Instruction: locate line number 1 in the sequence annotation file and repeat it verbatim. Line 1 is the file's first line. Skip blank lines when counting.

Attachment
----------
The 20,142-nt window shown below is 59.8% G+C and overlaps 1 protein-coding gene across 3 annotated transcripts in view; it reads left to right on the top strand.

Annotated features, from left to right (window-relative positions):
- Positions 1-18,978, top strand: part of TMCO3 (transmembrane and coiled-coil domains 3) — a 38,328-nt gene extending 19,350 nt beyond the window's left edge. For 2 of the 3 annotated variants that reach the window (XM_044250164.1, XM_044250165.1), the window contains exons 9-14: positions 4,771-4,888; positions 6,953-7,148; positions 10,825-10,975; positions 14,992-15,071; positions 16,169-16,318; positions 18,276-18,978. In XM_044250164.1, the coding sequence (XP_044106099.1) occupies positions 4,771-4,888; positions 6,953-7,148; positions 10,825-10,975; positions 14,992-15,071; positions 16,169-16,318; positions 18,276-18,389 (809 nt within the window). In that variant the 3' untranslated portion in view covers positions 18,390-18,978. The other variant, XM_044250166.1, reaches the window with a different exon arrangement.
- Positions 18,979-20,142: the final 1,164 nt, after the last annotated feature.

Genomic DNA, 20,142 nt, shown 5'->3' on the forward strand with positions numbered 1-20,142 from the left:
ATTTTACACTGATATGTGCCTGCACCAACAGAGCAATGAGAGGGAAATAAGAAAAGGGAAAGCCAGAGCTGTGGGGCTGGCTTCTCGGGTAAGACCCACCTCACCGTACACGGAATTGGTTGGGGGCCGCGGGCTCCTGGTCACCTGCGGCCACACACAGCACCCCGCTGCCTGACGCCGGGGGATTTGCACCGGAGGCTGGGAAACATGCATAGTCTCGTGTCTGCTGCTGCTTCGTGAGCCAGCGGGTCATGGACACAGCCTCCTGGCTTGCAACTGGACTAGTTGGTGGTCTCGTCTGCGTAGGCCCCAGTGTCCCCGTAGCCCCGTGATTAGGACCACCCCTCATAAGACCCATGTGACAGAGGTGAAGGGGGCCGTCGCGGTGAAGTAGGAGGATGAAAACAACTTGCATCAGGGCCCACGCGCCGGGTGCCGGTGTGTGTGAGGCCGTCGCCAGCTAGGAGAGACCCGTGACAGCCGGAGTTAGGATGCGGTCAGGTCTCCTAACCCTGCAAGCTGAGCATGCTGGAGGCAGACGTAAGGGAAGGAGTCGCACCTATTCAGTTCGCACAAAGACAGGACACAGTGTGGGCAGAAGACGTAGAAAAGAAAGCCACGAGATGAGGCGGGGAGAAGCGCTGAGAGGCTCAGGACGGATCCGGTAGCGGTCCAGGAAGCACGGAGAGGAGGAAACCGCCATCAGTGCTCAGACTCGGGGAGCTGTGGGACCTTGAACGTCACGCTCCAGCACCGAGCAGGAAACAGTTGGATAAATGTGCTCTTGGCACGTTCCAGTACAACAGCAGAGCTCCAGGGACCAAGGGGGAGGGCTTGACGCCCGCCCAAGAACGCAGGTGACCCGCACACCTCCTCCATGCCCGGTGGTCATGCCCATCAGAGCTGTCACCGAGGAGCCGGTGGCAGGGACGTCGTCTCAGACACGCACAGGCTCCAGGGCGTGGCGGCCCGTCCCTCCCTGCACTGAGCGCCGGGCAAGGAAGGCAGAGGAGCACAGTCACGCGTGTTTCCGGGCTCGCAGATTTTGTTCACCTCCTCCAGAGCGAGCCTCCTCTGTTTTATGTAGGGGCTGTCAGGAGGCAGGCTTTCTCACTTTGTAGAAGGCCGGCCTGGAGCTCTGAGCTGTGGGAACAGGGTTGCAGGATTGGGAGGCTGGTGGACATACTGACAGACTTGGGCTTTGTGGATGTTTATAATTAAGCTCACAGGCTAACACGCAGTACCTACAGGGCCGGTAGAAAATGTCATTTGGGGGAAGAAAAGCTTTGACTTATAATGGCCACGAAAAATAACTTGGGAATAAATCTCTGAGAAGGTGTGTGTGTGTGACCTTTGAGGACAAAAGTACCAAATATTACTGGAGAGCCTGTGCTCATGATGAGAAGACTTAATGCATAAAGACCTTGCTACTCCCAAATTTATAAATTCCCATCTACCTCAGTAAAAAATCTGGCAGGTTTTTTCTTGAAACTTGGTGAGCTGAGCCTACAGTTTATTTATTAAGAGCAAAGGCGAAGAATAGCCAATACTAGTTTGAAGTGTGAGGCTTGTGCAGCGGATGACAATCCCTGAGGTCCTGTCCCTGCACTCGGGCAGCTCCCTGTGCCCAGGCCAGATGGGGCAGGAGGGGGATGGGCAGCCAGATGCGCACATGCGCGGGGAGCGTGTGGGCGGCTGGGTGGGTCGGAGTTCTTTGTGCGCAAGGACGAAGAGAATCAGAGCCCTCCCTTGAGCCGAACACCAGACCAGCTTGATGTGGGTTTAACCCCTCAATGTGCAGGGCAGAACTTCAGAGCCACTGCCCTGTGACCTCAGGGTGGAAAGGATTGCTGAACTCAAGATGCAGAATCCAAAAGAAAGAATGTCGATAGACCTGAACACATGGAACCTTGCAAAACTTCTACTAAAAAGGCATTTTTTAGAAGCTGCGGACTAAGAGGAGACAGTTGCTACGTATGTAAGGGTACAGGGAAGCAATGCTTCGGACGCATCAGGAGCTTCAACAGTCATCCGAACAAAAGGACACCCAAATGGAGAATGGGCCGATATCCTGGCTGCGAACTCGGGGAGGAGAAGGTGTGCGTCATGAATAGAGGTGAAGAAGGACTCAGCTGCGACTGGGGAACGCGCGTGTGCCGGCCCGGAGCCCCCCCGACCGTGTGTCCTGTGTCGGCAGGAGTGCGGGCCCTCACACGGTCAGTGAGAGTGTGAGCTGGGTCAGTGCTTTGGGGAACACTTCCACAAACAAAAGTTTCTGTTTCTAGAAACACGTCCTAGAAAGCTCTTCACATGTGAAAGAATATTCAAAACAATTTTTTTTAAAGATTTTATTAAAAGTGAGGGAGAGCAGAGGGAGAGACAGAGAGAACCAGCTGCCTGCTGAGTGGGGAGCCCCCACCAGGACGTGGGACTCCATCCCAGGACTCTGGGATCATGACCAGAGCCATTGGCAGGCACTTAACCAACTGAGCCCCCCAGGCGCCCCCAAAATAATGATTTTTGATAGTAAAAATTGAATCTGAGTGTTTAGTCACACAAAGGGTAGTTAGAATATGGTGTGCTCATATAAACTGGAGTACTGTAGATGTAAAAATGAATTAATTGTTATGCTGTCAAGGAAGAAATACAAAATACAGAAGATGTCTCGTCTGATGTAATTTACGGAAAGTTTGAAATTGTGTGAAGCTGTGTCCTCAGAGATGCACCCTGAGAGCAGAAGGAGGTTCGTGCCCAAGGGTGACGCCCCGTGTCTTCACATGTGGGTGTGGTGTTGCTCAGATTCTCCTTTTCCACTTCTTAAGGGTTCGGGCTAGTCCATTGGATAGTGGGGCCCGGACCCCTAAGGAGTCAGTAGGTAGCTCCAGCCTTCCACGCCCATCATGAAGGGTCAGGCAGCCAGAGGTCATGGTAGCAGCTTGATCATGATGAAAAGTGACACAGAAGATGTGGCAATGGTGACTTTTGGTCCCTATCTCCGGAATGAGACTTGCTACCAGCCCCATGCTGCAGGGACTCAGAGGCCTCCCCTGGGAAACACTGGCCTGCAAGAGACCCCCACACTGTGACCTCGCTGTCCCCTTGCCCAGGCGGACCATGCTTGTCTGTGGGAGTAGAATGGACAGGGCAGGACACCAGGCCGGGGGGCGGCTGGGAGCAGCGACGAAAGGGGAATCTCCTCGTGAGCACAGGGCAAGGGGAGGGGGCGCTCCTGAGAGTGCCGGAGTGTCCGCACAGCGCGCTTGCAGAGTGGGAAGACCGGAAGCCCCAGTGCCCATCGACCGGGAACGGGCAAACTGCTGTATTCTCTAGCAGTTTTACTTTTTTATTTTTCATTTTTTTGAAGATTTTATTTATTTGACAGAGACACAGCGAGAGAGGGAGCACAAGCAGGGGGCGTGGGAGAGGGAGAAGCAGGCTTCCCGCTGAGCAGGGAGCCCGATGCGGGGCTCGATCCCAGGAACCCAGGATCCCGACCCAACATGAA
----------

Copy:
The 20,142-nt window shown below is 59.8% G+C and overlaps 1 protein-coding gene across 3 annotated transcripts in view; it reads left to right on the top strand.